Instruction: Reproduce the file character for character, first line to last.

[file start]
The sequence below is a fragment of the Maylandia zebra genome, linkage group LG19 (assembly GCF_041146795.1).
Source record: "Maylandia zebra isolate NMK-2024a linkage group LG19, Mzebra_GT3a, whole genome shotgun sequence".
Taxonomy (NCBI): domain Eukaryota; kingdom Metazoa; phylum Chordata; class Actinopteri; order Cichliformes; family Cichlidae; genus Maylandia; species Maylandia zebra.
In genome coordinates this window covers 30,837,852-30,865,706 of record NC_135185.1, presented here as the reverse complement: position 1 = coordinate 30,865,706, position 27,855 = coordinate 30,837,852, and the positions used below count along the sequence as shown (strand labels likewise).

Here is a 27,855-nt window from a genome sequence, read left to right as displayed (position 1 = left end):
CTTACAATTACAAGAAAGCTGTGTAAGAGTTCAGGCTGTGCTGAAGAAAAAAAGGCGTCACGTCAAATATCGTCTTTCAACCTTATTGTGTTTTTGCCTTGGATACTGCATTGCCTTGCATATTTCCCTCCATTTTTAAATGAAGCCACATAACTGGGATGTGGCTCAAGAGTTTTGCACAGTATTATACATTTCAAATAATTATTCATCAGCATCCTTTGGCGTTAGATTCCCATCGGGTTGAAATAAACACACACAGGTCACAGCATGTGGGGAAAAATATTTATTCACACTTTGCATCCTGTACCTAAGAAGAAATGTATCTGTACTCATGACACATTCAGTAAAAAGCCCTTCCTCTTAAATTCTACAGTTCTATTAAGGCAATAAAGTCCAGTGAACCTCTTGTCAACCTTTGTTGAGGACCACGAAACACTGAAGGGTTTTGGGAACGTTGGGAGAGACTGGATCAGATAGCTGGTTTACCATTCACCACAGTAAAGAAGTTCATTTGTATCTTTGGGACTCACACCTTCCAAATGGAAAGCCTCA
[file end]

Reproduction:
The sequence below is a fragment of the Maylandia zebra genome, linkage group LG19 (assembly GCF_041146795.1).
Source record: "Maylandia zebra isolate NMK-2024a linkage group LG19, Mzebra_GT3a, whole genome shotgun sequence".
Taxonomy (NCBI): domain Eukaryota; kingdom Metazoa; phylum Chordata; class Actinopteri; order Cichliformes; family Cichlidae; genus Maylandia; species Maylandia zebra.
In genome coordinates this window covers 30,837,852-30,865,706 of record NC_135185.1, presented here as the reverse complement: position 1 = coordinate 30,865,706, position 27,855 = coordinate 30,837,852, and the positions used below count along the sequence as shown (strand labels likewise).

Here is a 27,855-nt window from a genome sequence, read left to right as displayed (position 1 = left end):
CTTACAATTACAAGAAAGCTGTGTAAGAGTTCAGGCTGTGCTGAAGAAAAAAAGGCGTCACGTCAAATATCGTCTTTCAACCTTATTGTGTTTTTGCCTTGGATACTGCATTGCCTTGCATATTTCCCTCCATTTTTAAATGAAGCCACATAACTGGGATGTGGCTCAAGAGTTTTGCACAGTATTATACATTTCAAATAATTATTCATCAGCATCCTTTGGCGTTAGATTCCCATCGGGTTGAAATAAACACACACAGGTCACAGCATGTGGGGAAAAATATTTATTCACACTTTGCATCCTGTACCTAAGAAGAAATGTATCTGTACTCATGACACATTCAGTAAAAAGCCCTTCCTCTTAAATTCTACAGTTCTATTAAGGCAATAAAGTCCAGTGAACCTCTTGTCAACCTTTGTTGAGGACCACGAAACACTGAAGGGTTTTGGGAACGTTGGGAGAGACTGGATCAGATAGCTGGTTTACCATTCACCACAGTAAAGAAGTTCATTTGTATCTTTGGGACTCACACCTTCCAAATGGAAAGCCTCA